Other international firms benefit from the departures, both by taking some of the good people and also by attracting certain clients. Still, it is too early to say how the legacy firms will do and how clients will react in the long run. If the relationship with the former mother firms becomes looser, the client may decide to leave. As announced, the legacy firms benefit from the departure because they become more flexible in the pricing.

Which practice areas do you forecast will be strong in the near future?

In the coming years I think the focus will be more on sector-specific knowledge rather than on practice groups. Lawyers from each practice group will specialise and be recognised according to their expertise in energy, life sciences, consumer products, hotel and leisure, etc. We think the renewable energy sector will be one of the drivers of the market.

A number of Hungarian firms have broken away from large firms over the past five years. Do you see a future for these firms?

Yes, we have seen lawyers trained in international firms establish their own firm, ­serving clients using their international education and offering lower fees. While this may seem like a good strategy, it remains to be seen how these firms will develop. If they do not grow, they may be left behind by other market players.

If they have no international/regional coverage it will be difficult for them to build up/keep the level of clients they used to work for. If they have a different set of clients, they will face fierce competition among Hungarian law firms.

They have better chances if they join a kind of network of law firms and receive ­referrals from such a network, where they can better use their expertise. It is still to be seen how the governmental organs will approach this – whether they prefer to have ­international firms on their side or rely on those local firms that have some lawyers trained in international firms.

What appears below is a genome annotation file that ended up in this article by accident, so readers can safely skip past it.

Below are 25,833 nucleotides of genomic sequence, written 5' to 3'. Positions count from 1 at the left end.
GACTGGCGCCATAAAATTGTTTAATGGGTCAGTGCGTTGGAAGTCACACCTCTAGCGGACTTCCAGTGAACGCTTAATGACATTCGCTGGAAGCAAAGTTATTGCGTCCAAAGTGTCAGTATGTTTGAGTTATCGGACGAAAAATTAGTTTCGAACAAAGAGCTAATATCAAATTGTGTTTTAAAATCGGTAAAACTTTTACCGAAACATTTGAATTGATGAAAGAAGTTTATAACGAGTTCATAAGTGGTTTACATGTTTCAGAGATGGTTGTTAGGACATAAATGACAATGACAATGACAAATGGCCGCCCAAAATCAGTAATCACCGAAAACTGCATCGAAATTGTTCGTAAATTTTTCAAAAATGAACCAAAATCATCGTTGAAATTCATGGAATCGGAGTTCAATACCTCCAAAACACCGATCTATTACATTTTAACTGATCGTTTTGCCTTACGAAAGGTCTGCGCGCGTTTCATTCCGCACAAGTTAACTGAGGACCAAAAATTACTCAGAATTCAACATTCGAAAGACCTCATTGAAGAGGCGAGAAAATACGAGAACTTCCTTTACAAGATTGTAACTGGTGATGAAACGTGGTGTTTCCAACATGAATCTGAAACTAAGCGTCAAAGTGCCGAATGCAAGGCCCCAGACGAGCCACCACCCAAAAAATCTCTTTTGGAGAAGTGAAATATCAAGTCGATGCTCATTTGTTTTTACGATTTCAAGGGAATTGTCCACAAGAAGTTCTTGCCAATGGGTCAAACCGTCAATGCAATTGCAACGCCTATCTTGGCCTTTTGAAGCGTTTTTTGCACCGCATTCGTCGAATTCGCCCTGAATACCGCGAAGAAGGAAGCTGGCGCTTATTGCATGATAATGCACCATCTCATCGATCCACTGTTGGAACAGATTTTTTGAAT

Have you seen a trend towards international firms relying more on best-friend arrangements?

Other than those that left Hungary and rely on their former offices as best friends, we have not seen this trend growing. There are those firms that traditionally worked with best friends (Norton Rose), but this phenomenon did not become more significant.

With a smaller number of large firms in the country, do young lawyers worry about their partnership prospects?

I think this was already the case before those firms left the market, as the possibility to become an international partner in those firms for young lawyers was, to say the least, very limited. This is the reason why the legacy firms’ first step was to announce the ­nomination of a significant number of partners. It is true to say there are only a few firms where an international partnership is a realistic opportunity for new talent. At the same time more firms offer national partnerships and that may be an attractive option for the young lawyers in those firms.